Side Grafting Peach Trees

This tutorial shows a very effective technique for side grafting fruit trees. The double-tongued side graft gives a very high success rate and is useful for top working trees with small diameter stocks. This method of side grafting is also useful for grafting early in the season when the bark is not slipping and a bark graft is not feasible. The technique is useful for grafting stone fruit trees (i.e. grafting cherry trees, grafting peach trees, grafting plum trees, etc.)

side grafting fruit trees
Side grafting fruit trees with the double-tongued side graft.

Side Grafting Fruit Trees – Double-Tongued Side Graft – YouTube Video

In addition to this step-by-step guide, I have also made a YouTube video (see below) showing side grafting fruit trees with a double-tongued side graft.

Stone Fruit in Silicon Valley

I saw this side grafting technique performed last year in the southern part of California’s Santa Clara Valley at the farm of Andy Mariani. Santa Clara Valley was once called the Valley of Heart’s delight and was famous for its delicious fruit. The valley’s warm days and cool nights give it the ideal climate for growing stone fruit. Andy Mariani grew up in the Santa Clara Valley on his family’s farm in Cupertino. Today the Santa Clara Valley is known as Silicon Valley and is famous for technology. The previous headquarters of Apple was close to what was once the Mariani farm. Apple recently built a new campus in Cupertino to house more than 13,000 employees. Apple planted fruit trees in what was once an apricot orchard.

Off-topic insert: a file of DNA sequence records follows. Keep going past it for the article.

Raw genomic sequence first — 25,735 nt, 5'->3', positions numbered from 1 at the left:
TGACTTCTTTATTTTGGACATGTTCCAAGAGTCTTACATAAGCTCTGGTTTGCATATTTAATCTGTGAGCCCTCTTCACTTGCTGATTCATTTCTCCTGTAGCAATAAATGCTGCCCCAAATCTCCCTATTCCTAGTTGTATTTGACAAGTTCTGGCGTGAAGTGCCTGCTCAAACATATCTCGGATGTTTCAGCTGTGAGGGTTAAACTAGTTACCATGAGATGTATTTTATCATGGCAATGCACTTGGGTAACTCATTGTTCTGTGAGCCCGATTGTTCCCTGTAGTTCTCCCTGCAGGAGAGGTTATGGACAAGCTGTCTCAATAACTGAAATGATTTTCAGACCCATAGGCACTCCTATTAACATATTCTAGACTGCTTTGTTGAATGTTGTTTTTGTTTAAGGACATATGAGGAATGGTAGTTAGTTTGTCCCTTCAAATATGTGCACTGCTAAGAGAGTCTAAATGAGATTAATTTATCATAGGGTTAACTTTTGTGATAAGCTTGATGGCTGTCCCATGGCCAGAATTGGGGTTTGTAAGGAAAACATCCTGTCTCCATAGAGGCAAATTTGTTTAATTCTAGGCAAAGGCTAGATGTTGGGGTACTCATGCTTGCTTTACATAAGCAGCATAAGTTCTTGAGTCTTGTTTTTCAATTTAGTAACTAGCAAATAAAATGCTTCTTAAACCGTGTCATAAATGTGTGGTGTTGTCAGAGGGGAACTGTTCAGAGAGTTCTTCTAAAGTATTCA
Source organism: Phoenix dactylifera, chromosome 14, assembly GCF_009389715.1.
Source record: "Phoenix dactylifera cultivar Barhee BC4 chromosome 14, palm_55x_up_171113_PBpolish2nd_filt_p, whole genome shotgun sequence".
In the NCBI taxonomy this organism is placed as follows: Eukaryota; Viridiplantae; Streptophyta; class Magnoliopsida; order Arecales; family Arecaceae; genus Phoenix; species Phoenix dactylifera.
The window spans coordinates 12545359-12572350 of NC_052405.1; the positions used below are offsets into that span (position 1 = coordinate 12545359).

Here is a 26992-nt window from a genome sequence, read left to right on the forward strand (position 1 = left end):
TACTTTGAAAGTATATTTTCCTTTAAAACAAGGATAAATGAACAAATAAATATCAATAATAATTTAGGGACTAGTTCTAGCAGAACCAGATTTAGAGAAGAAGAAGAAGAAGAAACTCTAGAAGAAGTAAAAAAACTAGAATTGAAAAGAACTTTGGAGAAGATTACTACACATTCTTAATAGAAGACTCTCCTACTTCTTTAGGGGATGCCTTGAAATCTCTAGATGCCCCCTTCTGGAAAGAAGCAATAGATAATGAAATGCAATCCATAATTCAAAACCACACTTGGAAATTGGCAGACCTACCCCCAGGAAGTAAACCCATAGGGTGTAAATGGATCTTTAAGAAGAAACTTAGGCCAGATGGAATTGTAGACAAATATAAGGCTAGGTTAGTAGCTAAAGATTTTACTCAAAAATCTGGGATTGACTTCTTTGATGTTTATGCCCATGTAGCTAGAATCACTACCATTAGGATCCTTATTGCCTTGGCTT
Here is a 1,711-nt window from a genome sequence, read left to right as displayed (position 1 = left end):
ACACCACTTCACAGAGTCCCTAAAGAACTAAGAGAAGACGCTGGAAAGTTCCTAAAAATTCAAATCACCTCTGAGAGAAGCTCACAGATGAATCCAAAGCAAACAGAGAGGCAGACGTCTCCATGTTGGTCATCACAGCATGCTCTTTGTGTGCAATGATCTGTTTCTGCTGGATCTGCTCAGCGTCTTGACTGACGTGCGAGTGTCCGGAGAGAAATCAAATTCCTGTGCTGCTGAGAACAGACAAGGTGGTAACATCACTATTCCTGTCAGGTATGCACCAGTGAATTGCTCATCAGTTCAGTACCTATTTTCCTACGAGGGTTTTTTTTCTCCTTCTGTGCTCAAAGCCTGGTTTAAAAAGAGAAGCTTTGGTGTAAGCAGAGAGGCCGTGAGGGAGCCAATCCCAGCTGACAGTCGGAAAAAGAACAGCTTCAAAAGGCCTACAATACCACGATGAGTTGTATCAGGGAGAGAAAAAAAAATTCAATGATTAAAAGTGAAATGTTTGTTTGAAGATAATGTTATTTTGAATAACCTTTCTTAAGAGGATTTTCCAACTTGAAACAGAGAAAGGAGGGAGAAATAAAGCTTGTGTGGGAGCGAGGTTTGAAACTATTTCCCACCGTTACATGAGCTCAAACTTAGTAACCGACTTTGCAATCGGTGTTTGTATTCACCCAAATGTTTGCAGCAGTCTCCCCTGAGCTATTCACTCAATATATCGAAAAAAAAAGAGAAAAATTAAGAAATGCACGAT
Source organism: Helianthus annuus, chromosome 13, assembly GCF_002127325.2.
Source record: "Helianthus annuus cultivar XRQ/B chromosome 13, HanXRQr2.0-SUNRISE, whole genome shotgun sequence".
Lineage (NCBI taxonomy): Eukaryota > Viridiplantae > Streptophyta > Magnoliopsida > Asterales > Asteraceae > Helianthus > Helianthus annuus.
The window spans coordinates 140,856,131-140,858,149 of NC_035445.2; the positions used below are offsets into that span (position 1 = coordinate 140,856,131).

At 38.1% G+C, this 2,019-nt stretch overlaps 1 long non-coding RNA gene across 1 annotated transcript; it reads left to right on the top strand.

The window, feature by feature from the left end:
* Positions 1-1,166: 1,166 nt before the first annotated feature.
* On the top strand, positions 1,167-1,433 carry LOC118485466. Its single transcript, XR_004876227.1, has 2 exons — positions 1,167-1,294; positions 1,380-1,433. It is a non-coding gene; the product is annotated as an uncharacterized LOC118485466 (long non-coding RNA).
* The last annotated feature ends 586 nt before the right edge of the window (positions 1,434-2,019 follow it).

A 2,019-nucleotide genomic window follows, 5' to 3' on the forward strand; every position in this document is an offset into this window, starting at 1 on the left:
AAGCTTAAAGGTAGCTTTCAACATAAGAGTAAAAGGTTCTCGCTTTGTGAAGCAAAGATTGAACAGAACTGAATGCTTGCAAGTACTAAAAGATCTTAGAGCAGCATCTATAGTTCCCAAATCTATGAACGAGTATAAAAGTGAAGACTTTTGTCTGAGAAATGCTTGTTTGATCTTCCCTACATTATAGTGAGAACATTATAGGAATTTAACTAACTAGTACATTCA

apple spaceship campus
Apple planted apricot trees in the middle of its “spaceship” building at its new campus in Cupertino.

In 1957 the Mariani family relocated its orchard from Cupertino to its current location in Morgan Hill.

Andy Mariani's farm in Morgan Hill.
Andy Mariani's farm in Morgan Hill.

Top Working Stone Fruit Trees

Andy’s orchard grows hundreds of varieties of fruit, both heirloom and modern, focusing on varieties with the best flavor. Andy Mariani experiments with many fruit varieties to determine the ones that his customers most prefer. When more fruit of a certain variety is needed, this can be achieved by grafting scions of the desired variety to a tree of a less desired variety. This is called topworking.

Source of Budwood

As with citrus, the source of budwood for stone fruit trees is important. In California, all budwood for grafting citrus trees is required to come from a disease free source. As of 2021 the situation with stone fruit budwood is different. The most serious diseases of stone fruit trees are not known to exist in California, but they are present in other areas. Movement of stone fruit scions from certain areas can spread diseases that would be devastating to both farmers and also to hobbyists growing their own fruit trees.

plum pox worldwide map
This map shows some areas where plum pox, one of the worst diseases of stone fruit trees, has been discovered.

Sourcing Budwood Locally

Sourcing stone fruit budwood locally helps to avoid the spread of disease. There are clubs in California that make locally-sourced budwood of species that are not restricted available to hobbyists. The below photo shows a scion exchange in California's Santa Clara Valley. The movement of serious diseases of stone fruit into California could put an end to scion exchanges of stone fruit budwood.